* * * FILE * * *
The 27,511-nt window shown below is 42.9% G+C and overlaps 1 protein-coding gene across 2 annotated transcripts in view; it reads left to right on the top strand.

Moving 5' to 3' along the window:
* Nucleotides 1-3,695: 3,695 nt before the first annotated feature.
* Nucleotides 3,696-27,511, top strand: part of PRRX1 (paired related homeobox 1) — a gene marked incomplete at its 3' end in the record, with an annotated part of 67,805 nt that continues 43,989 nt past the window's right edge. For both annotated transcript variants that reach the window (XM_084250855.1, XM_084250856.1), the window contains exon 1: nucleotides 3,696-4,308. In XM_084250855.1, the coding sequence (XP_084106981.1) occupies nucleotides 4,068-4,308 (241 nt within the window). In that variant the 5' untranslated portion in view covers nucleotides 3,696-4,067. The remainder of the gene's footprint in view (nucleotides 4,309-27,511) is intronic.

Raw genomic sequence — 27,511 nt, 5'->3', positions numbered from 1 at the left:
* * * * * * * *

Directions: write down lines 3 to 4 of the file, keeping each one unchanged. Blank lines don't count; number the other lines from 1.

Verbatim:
* Nucleotides 1-3,695: 3,695 nt before the first annotated feature.
* Nucleotides 3,696-27,511, top strand: part of PRRX1 (paired related homeobox 1) — a gene marked incomplete at its 3' end in the record, with an annotated part of 67,805 nt that continues 43,989 nt past the window's right edge. For both annotated transcript variants that reach the window (XM_084250855.1, XM_084250856.1), the window contains exon 1: nucleotides 3,696-4,308. In XM_084250855.1, the coding sequence (XP_084106981.1) occupies nucleotides 4,068-4,308 (241 nt within the window). In that variant the 5' untranslated portion in view covers nucleotides 3,696-4,067. The remainder of the gene's footprint in view (nucleotides 4,309-27,511) is intronic.